For those who do not follow the local sporting scene, they may not know that Soh Rui Yong's athletic career reads like something out of a movie.
The 23-year-old competed in his first marathon at the California International Marathon last December, finishing in a time of 2hr 26min 01sec. This was just behind the national record (2:24:22) and two minutes faster than the gold-winning effort of compatriot Mok Ying Ren at the 2013 SEA Games.
It also qualified him for the marathon in this year's SEA Games, which he won in wet and windy conditions.
"For six months, I was focused on this one race. I was really nervous because I had trained up to only 37km and I was supposed to complete 42km. But it all came together on race day," he said.
His journey started 10 years ago when he was drafted into the cross-country team at The Chinese High School (now Hwa Chong Institution) after attending the trials.
"I ran the wrong route and I still finished second - I had to run like 100m extra," he recalled.
That first year was tough.
It was towards the end of the year, after much training, that he started to improve. He won the school's cross-country race.
His breakthrough came in 2008 when he enrolled at Raffles Junior College and met coach Steven Quek.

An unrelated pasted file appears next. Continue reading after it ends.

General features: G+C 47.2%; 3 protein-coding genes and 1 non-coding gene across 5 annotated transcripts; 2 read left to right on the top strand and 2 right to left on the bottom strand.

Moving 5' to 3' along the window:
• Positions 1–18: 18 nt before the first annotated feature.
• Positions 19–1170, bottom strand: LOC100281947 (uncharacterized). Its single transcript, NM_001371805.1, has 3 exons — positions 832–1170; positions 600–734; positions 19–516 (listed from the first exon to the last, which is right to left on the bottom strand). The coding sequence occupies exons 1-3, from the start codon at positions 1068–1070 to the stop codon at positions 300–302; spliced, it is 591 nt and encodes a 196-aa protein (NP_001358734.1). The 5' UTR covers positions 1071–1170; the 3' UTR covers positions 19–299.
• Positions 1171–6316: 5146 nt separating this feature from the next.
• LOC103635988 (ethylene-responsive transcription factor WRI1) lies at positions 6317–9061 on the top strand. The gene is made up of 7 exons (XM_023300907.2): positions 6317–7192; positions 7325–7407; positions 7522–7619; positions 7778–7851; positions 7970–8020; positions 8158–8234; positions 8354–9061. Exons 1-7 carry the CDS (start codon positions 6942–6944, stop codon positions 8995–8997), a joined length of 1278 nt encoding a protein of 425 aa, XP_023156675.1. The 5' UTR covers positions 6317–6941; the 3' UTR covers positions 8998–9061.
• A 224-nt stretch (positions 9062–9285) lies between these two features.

"He told me that I had a lot of talent, but I was not utilising it properly. He told me that I needed to be focused as an athlete," he said.
His coach got him to sleep more (no more late nights playing video games) and eat better (giving up KFC). He had never finished in the top three at the nationals level, but that year, he would go undefeated in all races.
In 2009, he competed at the Asean School Games and won the 2,000m steeplechase.
"I stood on the podium and heard the national anthem playing and it was a great moment; I wanted to come back and do it at the SEA Games," he said.
"Six years later, I have this," he said, placing his gold medal on the table.
His A-level results had earned him a scholarship with Sports Singapore for an undergraduate degree. But he spent only a year at the National University of Singapore before deciding, after an exchange programme, to transfer to the University of Oregon in Eugene.
As he wrote in his blog, runsohfast.com, Eugene is a "Mecca to track athletes and fans". He now trains under American long-distance Olympian Ian Dobson, running six times a week, with only Saturdays off. To prepare for a marathon, he clocks around 160km a week for three weeks, eases to 100km for a week. Then the cycle begins again.
Rui Yong is on Facebook, Instagram and Twitter. He believes that social media is an important tool for athletes to connect with fans and teammates. It can also lead to sponsorship opportunities.
But it can be a double-edged sword as the negative comments are the ones he tends to remember. He feels that athletes need to be mentally resilient.
"Whatever they say can be used as fuel for your fire - like if they are encouraging you, you don't want to let them down. However, when people think you can't do it, more so you should go out there and prove them wrong."
He graduates in December and is aiming to qualify for next year's Olympics. He needs to knock off at least five minutes from his marathon timing.
By Vincent Chang